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Our Oceans At Risk: A Conversation With Marine Biologist Peter Sale
May 26, 2012
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Last week, marine biologist Callum Roberts released a book called 'The Ocean of Life', about his belief that our oceans and seas are at risk.

Canadian professor Peter Sale, author of 'Our Dying Planet: An Ecologist's View of the Crisis We Face', has also weighed in on the situation: "I do not think we yet have a full grasp of the extent of the damage we are causing to ocean ecology, but the fact that we can talk about something as profound as the total disappearance of coral reefs from the planet by 2050 suggests the changes are damned serious".

We got Professor Sale on the phone to dig a little deeper into the issues we're facing. Here are some of his thoughts on what's going on with our bodies of water:

Coral Reefs: Canaries In The Coalmine

The risk to coral reefs is so great that, Professor Sale suggests, they could disappear entirely in the next 30-40 years. Why are coral reefs so vulnerable? He explains that "coral have quite narrow requirements for their reproductive systems", which makes them particularly susceptible to slight shifts in the pH levels of water.

The professor says climate change is causing major shifts in the pH level of shallower waters where coral lives. The delicate nature of coral means "they can't tolerate much in the way of fluctuation" and "they're very dependent on high-quality water" - meaning even minor changes in the pH balance of the water they live in can be dangerous.

The skeletal structure of a coral reef is built through a process of calcium carbonification, and professor Sale says "some of them, at least, are going to be compromised by changes in the ocean's pH, making it more difficult to develop" those skeletons. And the main reason for that difficulty is ocean acidification, which Professor Sale calls "one of the most serious issues" facing our oceans.

Acid Test: Ocean Acidification And The Damage To Marine Life

Professor Sale says that "the changes in the ocean's pH are happening at the surface layer. The deep water ocean isn't getting more acidic." But while the news that deep water isn't affected may seem like a positive thing, it is causing problems for the marine ecosystem as the surface water profoundly changes.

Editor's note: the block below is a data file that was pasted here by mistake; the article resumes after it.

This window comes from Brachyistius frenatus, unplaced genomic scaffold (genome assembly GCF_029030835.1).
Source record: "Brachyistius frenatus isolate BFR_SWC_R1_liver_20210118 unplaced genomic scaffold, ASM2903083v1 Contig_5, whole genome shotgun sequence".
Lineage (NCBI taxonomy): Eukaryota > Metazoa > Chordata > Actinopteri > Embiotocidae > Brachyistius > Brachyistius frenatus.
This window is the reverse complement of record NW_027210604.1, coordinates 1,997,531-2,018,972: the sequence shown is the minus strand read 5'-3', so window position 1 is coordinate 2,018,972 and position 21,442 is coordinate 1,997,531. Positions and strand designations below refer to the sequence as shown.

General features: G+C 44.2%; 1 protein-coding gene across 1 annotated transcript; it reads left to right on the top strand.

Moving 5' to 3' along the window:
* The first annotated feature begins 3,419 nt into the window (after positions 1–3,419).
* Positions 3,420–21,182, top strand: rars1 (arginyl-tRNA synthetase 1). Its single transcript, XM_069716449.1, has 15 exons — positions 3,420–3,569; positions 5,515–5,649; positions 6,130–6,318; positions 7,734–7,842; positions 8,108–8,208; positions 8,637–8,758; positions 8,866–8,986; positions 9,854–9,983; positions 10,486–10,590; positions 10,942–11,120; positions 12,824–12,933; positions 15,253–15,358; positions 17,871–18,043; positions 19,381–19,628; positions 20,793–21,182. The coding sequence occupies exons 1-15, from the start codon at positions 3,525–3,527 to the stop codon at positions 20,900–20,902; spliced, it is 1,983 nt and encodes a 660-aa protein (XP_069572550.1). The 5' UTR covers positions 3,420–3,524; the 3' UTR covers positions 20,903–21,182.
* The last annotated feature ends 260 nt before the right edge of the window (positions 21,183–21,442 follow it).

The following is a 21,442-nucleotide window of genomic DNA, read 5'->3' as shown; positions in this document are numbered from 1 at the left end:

The professor says the change could end up so drastic that the water at the surface is as different from the deep water as oil is from water. As he puts it, "oil and water don't mix very well [and] it's a little bit like that, we're creating a situation where the surface water is changing very rapidly".

The effects on marine life are already clear, the professor says: researchers have seen "failures of oysters on the West coast", and "studies showing the behavior of fish has changed" so that they "don't provide the young fish for the next generation". As the differences between surface and deep water become more pronounced, it will throw off the balance of the ecosystem, potentially leading to problems for many other species.

Looking Forward: Can We Wait A Thousand Years?

When asked about whether the ocean will ever return to the state it was in prior to the current phase of environmental damage, Professor Sale had a somewhat surprising answer: "it'll come back, even if we keep doing what we're doing". But here's the catch: the ocean is resilient enough to absorb the damage, but it will take over a thousand years to return to its original state.

If we don't want to wait a millennium for the oceans to restore themselves, the professor says we need to make changes now by reducing the amount of CO2 we're pumping into the atmosphere. In the short term, "the lower we move our CO2 emissions, the better off we'll be". Reducing emissions "will have an immediate effect" according to Professor Sale.

He suggests that the severity of the damage that's occurring in our oceans is a result of the volume of pollutants that we're releasing: "If we were dumping CO2 into the atmosphere slowly, we wouldn't be having any trouble".

What Does This Mean For Humanity?

Polluted oceans are a danger to the creatures that live in the water, but they can also have a profound effect on the human population. For one thing, damaging marine ecosystems could seriously damage our food supplies.

Professor Sale points out that worldwide, "16 percent of the animal protein for people comes from the ocean", in the form of the seafood that we fish and eat. If we lose some or all of that protein, Professor Sale says "it's not like we've got abundant stores of food resources that we're not tapping". It could lead to hunger in many parts of the world.

Guessing At The Future

Professor Sale admits that no one knows exactly what will happen with the ocean - "the story of the ocean is in progress. We don't know what the future holds, but we can make an educated guess". But he says one thing is clear: "We can certainly make the ocean much more productive, much more connected, much more valuable to us by making some changes".

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